Cornell Department of Computer Science Colloquium
4:15pm, October 4th, 2001
B17 Upson Hall

Survivability Analysis of Networked Systems

Jeannette M. Wing

Carnegie Mellon University


Survivability is the ability of a system to continue operating despite the presence of abnormal events such as accidental failures and malicious intrusions. Ensuring system survivability has increased in importance as critical infrastructures have become heavily dependent on computers. In this talk I present a systematic method for performing survivability analysis of networked systems. An architect injects failure and intrusion events into a system model and then, using off-the-shelf model checking technology, visualizes the effects of the injected events in the form of "scenario graphs." Additional annotations on these graphs enable further global reasoning, such as reliability, latency, and cost-benefit analyses, borrowing from the theory underlying Markov Decision Processes. I will illustrate our method on a simplistic model of the United States Payment System. This work is joint with Somesh Jha, now on the faculty at the University of Wisconsin, and my graduate student Oleg Sheyner.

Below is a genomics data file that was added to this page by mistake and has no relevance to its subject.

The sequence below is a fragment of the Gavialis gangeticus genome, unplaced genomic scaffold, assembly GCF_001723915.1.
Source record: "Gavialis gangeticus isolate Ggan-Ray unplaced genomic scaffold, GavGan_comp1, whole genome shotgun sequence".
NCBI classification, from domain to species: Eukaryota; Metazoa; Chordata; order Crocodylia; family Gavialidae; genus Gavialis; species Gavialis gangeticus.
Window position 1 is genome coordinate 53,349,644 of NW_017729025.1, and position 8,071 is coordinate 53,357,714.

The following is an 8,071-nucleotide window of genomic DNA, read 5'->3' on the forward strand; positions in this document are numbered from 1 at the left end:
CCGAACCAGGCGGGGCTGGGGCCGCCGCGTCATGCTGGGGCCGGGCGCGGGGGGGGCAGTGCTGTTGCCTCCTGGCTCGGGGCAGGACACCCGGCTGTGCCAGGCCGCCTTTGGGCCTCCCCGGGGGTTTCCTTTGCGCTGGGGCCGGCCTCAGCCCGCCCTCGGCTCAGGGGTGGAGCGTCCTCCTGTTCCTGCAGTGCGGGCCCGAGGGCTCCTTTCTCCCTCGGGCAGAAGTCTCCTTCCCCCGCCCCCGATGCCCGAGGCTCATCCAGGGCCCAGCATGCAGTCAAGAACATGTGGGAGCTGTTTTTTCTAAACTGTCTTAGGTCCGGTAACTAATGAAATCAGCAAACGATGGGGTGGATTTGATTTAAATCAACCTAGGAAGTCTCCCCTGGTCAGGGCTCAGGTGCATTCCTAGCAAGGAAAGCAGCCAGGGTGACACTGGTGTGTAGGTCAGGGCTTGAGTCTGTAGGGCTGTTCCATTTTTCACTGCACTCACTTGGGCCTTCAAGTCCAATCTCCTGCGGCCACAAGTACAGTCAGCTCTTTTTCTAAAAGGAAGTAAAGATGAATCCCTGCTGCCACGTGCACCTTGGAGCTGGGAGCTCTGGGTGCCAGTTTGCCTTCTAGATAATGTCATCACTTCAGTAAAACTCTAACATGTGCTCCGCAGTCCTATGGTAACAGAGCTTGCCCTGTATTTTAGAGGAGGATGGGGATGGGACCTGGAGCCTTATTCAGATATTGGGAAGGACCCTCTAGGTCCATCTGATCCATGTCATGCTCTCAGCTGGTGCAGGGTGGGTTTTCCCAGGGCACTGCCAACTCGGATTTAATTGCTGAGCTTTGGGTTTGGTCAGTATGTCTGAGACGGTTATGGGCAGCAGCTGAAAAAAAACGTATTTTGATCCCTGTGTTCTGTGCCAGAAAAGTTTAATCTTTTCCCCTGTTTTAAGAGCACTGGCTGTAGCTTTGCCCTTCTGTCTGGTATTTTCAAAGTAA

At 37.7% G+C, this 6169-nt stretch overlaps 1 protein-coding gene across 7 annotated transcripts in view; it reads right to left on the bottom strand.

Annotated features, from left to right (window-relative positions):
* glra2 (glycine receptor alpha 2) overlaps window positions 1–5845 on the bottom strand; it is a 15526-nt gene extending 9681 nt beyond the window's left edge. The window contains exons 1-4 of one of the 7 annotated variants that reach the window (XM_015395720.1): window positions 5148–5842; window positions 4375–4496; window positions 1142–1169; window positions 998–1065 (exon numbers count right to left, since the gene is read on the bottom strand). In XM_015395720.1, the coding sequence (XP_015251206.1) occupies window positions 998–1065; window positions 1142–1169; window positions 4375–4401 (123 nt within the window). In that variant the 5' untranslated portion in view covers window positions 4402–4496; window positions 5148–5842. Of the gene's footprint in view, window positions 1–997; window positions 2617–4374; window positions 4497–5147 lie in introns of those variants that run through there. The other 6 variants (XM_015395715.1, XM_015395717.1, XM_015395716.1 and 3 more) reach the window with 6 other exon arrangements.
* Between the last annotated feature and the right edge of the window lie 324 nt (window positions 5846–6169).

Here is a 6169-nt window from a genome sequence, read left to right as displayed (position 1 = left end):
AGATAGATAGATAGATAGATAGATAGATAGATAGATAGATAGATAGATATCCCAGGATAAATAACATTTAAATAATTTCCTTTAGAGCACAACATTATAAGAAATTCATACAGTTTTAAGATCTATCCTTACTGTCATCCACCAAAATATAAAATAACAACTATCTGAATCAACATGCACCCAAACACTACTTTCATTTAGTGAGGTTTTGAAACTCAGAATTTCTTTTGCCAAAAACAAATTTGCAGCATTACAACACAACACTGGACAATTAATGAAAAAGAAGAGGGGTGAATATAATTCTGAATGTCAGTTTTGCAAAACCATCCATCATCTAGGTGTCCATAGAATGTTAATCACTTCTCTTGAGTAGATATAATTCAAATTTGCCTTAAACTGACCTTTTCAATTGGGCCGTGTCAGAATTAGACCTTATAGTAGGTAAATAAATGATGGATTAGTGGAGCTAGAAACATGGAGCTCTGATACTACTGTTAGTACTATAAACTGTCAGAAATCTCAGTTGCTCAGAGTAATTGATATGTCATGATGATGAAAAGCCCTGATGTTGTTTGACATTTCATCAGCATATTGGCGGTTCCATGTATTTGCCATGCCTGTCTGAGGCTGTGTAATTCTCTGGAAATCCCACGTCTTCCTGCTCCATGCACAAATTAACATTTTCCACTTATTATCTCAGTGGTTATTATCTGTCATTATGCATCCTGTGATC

This Colloquium will be followed by a informal panel discussion on Research as a Career. The discussion will be located in the Upson Lounge at 5:30pm, and there will be FREE PIZZA to follow. Panelists include CS graduate students and eminent researchers.